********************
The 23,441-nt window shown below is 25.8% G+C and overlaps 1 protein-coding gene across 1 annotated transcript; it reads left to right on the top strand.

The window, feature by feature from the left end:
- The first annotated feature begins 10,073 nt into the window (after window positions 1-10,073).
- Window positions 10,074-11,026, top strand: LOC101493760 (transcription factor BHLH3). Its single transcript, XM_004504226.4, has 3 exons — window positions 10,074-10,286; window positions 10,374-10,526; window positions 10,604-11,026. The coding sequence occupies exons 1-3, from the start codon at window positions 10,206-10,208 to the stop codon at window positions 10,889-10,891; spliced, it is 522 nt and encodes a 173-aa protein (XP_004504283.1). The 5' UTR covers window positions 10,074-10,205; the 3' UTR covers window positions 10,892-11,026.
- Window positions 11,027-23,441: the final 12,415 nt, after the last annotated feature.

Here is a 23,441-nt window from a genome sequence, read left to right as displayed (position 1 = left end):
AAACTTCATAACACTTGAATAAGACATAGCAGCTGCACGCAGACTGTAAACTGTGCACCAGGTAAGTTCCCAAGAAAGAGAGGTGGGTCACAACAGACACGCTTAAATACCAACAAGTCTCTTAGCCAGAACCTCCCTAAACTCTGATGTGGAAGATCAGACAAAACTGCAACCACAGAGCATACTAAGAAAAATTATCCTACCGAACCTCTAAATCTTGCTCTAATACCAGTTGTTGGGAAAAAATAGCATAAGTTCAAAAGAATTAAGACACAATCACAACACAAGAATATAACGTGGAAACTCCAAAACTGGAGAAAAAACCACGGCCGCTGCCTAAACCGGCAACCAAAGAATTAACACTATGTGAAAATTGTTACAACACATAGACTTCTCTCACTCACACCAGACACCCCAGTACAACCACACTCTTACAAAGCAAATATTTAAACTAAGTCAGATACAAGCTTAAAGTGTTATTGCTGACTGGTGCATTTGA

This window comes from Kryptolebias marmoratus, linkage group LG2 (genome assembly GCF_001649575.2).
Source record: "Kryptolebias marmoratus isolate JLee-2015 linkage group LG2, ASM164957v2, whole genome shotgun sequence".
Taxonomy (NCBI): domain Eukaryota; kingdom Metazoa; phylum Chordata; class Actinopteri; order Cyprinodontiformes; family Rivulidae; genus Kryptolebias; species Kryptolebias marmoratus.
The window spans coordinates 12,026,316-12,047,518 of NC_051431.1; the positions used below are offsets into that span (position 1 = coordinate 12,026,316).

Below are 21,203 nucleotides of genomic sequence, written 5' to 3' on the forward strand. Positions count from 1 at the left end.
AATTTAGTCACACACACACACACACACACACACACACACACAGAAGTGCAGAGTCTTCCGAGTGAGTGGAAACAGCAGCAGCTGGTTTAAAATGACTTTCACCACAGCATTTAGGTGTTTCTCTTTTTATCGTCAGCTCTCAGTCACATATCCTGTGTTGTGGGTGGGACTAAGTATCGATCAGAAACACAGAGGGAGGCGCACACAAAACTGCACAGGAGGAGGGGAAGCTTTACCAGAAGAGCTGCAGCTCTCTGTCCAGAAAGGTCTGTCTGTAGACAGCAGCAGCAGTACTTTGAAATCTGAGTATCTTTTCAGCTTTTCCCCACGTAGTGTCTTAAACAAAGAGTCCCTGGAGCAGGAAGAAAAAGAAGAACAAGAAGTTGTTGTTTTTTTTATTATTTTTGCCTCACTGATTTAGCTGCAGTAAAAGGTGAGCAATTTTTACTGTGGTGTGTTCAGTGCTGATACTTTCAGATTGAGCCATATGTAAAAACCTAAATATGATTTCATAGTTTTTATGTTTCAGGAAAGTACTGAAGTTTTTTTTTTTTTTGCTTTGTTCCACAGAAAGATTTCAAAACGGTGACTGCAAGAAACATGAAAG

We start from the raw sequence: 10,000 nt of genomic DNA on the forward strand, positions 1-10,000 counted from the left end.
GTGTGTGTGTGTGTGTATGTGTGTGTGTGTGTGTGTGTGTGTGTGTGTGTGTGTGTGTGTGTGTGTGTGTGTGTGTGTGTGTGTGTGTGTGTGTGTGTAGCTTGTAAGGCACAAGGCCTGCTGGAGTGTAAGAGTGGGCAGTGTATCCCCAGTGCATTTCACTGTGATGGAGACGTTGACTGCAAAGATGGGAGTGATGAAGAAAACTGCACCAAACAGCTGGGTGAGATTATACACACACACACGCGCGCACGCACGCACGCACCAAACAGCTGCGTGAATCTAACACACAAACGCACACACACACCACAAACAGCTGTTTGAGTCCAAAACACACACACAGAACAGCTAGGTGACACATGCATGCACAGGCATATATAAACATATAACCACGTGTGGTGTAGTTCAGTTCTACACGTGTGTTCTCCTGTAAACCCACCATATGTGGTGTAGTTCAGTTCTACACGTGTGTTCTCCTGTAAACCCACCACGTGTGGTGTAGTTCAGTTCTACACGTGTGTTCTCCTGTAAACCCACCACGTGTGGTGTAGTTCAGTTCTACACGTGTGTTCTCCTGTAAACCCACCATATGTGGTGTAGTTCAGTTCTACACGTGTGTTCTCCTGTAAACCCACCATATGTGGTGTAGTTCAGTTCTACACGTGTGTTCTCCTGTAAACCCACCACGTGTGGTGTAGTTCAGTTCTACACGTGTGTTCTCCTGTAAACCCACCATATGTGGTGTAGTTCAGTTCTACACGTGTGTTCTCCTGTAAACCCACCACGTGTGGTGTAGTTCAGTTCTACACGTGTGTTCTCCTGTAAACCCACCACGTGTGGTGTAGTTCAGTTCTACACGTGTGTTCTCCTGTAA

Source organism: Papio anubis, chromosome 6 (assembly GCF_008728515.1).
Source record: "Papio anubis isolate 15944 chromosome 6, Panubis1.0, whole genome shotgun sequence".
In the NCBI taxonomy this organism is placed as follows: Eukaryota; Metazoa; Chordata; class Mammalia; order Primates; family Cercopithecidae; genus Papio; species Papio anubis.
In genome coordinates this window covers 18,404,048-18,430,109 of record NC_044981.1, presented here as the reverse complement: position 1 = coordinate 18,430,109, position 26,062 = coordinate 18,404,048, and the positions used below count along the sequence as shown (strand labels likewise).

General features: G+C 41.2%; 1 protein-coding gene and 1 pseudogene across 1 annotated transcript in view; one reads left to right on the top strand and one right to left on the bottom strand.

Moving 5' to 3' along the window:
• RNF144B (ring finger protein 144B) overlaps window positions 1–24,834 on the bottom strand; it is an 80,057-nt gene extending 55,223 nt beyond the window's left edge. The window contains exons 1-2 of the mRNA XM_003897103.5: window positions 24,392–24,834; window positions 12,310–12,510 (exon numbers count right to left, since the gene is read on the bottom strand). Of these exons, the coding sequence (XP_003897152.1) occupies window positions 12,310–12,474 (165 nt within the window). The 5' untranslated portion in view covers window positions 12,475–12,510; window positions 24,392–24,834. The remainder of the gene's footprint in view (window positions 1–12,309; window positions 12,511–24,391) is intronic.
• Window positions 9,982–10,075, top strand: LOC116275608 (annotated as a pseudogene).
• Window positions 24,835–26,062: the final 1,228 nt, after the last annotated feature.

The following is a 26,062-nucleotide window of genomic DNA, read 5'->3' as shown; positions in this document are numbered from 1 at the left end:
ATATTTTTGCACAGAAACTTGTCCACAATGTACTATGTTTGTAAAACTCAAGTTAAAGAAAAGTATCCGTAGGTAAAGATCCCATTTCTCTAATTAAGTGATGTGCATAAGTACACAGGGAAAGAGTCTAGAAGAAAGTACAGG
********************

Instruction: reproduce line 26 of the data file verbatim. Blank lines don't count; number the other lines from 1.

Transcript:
ATATTTTTGCACAGAAACTTGTCCACAATGTACTATGTTTGTAAAACTCAAGTTAAAGAAAAGTATCCGTAGGTAAAGATCCCATTTCTCTAATTAAGTGATGTGCATAAGTACACAGGGAAAGAGTCTAGAAGAAAGTACAGG